| In the Field

IFA Excavations at Selinunte

Summary of Excavation Results, 2008

The project’s second excavation season was carried out between May and June, with four trenches opened in the southern area of Selinunte’s urban sanctuary [Figure 1] .


Figure 1. Area of Temple B with indication of Trenches D-G. © Institute of Fine Arts, NYU.

The first trench was opened against the east front of Temple B, within the original boundaries of the building’s staircase, in correspondence to its southern third (Trench D, 1.60 x 2.50 m). The entire stratigraphic sequence was examined from topsoil to bedrock. At the lowest level, a sterile red stratum of earth mixed with sand covered the bedrock. This stratum was covered by a thick (max. h. 1.30 m) layer of nearly sterile yellow sand. Upon this layer was a relatively thin layer of grey earth, which included a considerable number of tile fragments [Figure 2], along with chips of stone and pottery.


Figure 2. View of Trench D. © Institute of Fine Arts, NYU.

It was in this layer, datable to ca. 300 BCE based on the pottery, that were laid the foundations of the staircase, consisting of only one course of ashlar blocks. The bottom foundation course of Temple B, instead, rests upon the layer of sand below, and features a larger block at its south corner.

The second trench was opened between the south side of Temple B’s altar and the north front of the South Building (Trench E, 2.42 x 2.9 m) [Figure 3].


Figure 3. View of Trench E. © Institute of Fine Arts, NYU.

Here too the entire stratigraphy was excavated down to bedrock across the trench.  As in Trench D, a layer of red soil was covered in turn by a thick (max. h. 1.20 m) layer of yellow sand. Resting upon this layer of sand were three layers of grey earth, which included a considerable amount pottery. These layers of grey earth are all datable to ca. 300 BCE, based on the pottery. Together, they contributed to raising the ground level by about one meter. The altar was built taking this new level into account, and thus the fill should be considered as an intentional reshaping of this area on the occasion of the construction of Temple B. In the same operation, a course of ashlar blocks was added to the north front of the South Building.

Our third trench was opened between the north front of the South Building and the staircase of Temple B (Trench F, 1.62 x 2.18 m) [Figure 4].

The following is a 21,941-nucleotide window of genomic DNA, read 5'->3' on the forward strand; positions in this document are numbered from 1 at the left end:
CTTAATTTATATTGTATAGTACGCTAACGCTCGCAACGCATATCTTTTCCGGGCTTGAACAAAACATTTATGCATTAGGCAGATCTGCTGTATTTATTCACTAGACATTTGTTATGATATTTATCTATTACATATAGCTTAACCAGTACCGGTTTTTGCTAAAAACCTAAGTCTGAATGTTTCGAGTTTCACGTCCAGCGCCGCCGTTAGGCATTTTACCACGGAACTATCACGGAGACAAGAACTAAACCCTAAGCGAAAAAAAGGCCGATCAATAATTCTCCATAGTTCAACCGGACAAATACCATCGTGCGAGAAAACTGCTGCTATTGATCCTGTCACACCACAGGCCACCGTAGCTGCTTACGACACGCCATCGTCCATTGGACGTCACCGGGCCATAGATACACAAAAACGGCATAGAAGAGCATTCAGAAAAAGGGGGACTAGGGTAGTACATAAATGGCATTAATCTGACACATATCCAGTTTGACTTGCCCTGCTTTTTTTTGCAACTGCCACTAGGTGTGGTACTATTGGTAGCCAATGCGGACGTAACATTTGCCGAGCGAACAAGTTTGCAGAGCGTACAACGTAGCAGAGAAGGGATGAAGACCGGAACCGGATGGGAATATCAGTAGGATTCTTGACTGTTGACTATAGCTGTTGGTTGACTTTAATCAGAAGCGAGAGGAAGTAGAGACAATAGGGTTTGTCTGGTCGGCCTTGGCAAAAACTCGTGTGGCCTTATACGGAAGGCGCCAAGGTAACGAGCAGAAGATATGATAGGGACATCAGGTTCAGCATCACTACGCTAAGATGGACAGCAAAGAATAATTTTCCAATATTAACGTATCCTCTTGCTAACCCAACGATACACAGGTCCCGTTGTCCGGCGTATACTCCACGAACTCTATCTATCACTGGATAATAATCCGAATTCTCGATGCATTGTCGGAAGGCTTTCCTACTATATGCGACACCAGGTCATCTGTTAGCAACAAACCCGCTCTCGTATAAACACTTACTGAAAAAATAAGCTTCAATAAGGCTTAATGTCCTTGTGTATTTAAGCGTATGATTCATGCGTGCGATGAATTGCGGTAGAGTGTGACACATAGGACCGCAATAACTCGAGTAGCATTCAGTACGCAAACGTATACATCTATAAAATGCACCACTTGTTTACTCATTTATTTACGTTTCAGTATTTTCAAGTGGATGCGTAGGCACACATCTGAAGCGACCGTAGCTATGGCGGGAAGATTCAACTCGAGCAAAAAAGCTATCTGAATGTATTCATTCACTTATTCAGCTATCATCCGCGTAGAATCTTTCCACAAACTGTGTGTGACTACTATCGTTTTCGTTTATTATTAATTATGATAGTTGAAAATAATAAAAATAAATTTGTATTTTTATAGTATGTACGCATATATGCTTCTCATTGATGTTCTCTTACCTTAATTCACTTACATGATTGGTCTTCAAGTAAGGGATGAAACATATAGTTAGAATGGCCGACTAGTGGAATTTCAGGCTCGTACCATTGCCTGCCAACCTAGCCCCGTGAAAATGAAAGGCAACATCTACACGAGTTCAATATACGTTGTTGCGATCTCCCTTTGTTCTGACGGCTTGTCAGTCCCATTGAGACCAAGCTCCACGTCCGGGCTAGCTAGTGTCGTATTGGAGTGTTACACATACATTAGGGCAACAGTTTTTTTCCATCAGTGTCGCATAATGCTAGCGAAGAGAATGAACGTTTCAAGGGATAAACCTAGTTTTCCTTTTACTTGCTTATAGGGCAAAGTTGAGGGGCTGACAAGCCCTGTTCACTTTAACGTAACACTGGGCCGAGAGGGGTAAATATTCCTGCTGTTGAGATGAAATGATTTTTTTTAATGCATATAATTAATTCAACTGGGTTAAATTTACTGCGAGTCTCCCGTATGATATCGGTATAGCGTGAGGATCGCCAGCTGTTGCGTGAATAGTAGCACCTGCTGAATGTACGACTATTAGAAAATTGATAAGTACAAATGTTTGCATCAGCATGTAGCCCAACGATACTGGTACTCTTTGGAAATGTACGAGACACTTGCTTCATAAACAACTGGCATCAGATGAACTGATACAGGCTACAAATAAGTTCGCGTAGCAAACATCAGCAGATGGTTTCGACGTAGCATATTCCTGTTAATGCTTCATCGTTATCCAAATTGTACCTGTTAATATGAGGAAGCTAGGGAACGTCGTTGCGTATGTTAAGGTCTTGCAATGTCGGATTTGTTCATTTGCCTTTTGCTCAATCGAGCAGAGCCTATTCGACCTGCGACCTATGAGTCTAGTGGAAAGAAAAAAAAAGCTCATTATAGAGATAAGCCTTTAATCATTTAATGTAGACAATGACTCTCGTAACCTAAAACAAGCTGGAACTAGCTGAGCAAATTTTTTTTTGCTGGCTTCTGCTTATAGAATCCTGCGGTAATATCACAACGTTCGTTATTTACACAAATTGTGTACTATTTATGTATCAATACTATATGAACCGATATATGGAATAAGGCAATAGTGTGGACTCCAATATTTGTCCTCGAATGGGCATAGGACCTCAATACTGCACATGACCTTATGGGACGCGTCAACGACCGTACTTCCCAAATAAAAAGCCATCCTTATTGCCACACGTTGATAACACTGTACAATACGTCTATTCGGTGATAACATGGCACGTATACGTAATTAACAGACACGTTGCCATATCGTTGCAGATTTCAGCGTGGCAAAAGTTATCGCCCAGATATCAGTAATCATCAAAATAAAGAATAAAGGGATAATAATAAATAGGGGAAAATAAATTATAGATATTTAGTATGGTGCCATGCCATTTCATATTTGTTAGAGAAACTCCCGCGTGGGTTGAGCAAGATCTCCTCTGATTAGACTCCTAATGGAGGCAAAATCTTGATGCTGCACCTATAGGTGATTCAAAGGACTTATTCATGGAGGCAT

Figure 4. View of Trench F, South Section. © Institute of Fine Arts, NYU.

The entire stratigraphic sequence was excavated. A sterile, red layer of earth mixed with sand covered the bedrock. Upon this stratum was a thick (max. h 1.30 m) layer of yellow sand, with a significant amount of stone chips at the top and fragments of Archaic pottery. Two layers of grey earth mixed with pottery covered this layer of sand. The pottery from the upper layer suggests a dating to ca. 300 BCE. The two layers are probably part of the same action, which raised the ground level by at least a half a meter. The foundation for Temple B’s staircase cuts to the bottom of the upper of the two layers. Our excavation has revealed the presence of a lower foundation course on this side of the South Building, which rests upon the yellow sand stratum, rather than bedrock.

The fourth trench was opened along the north side of Temple B, in correspondence to its eastern end and including the beginning of the foundations of the staircase (Trench G, 1.26 x 2.20 m). The entire stratigraphic sequence was excavated down to bedrock. A layer of red sand with relatively few pottery fragments covered the bedrock. Upon this stratum was a relatively thick (max. h 0.80 m) layer of red sand, with few pottery fragments. In this layer a large pit was cut, with pottery in its fill datable to the end of the fourth century BCE, and including a number of pieces belonging to the Late Classical period. A layer of grey earth rested above, with numerous tile and pottery fragments, suggestive of a dating to ca. 300 BCE. It was on this stratum that Temple B’s lower foundation course and the foundations of its staircase were laid.

Clemente Marconi, Institute of Fine Arts, New York University